MAY 13, 2019 | Last week, parliamentary hearings began on Quebec’s Bill 21, which would ban public employees in “positions of authority” from wearing religious symbols. In his testimony, the philosopher Charles Taylor stated that he and Gérard Bouchard were wrong to propose restrictions on religious symbols in their 2008 report on reasonable accommodation.

Published: 12 Jun 2019

Social media giants ignore law, don't take Canada seriously | CTV News

MAY 12, 2019 | Politicians are increasingly concerned that social media giants have become so big, powerful and rich that they are effectively above the law -- at least in a small country like Canada.

Published: 12 Jun 2019

Autism 'policy failure' has stark consequences for families | Montreal Gazette

MAY 7, 2019 | We know that the prevalence of autism has risen steadily in Quebec, and across the world, as awareness and identification have improved, as have concerns about the availability of both diagnostic and intervention services. Autism is here to stay. Over the past two decades, consecutive governments have struggled to find a policy response to this condition — better understood as a spectrum — that defies typical policy definitions.

Published: 12 Jun 2019

Why developing Ontario's Far North is risky business | The Star

MAY 27, 2019 | Sam Hunter set out to go camping near his home on Weenusk First Nation, about 35 kilometres south of Hudson Bay in Ontario’s Far North. After spending a night in the bush, Hunter, who has lived on this land for most of his 53 years, went to look for dry wood. As he drove across what appeared to be a frozen river, the surface suddenly gave way and his Yamaha Bravo snowmobile plunged through the ice.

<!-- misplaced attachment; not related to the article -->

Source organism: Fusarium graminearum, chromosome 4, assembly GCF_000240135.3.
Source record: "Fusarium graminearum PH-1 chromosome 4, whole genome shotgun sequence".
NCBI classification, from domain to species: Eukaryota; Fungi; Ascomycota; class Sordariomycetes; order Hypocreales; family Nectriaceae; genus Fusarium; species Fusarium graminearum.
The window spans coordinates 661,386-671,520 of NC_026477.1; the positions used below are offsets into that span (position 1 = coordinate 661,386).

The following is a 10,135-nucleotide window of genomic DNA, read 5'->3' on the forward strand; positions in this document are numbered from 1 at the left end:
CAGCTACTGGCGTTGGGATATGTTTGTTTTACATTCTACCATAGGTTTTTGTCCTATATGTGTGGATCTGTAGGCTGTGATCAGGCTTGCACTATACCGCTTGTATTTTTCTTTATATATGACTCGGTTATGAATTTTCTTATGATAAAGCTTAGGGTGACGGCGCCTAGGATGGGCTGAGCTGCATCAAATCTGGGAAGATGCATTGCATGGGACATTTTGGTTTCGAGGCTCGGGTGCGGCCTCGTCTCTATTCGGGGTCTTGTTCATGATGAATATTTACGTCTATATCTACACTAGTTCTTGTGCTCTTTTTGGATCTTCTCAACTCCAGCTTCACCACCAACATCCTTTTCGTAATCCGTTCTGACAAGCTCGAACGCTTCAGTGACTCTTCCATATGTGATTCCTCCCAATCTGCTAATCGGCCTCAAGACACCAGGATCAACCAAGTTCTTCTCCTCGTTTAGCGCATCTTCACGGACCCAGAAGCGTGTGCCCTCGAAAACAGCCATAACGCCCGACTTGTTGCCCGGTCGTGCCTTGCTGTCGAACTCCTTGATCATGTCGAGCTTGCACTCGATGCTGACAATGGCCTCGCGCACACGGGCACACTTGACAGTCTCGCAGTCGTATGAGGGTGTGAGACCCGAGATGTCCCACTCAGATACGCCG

Published: 12 Jun 2019

The Legault government is dividing Quebec: Excluding Montreal and Millennials | National Observer

JUNE 5, 2019 | For the first time in the history of Quebec, the provincial government has no senior ministers and only two elected representatives from the island of Montreal, and it shows. Nothing makes this more evident than Bill 21, the secularism law proposed by the Coalition Avenir Québec (CAQ) government that is especially contentious for banning certain public workers from wearing religious symbols.

Published: 12 Jun 2019

The 2019 John G. Diefenbaker Award

The John G. Diefenbaker Award allows a distinguished German scholar in the social sciences or humanities to conduct research in Canada, and spend brief periods gaining further experience at American institutions. The award is designed to encourage exchange between the university communities of Canada and Germany.

Published: 12 Jun 2019

Administrative Staff Updates

The Human Resources Office in the Faculty of Arts is pleased to announce the latest updates to Administrative and Support Staff positions within the Faculty. Join us in wishing your colleagues well in their new roles.

Published: 12 Jun 2019

2019 CPA Book Prize Winners Announced/L'ACP annonce les lauréats du Prix de livre 2019

JUNE 2, 2019 | Arash Abizadeh’s monograph, “Hobbes and the Two Faces of Ethics,” has been awarded the 2019 Canadian Philosophical Association Biennial Book Prize (English). The jury writes that “This is an outstanding book, one of the best books on early modern philosophy in the past 10 years.

Published: 6 Jun 2019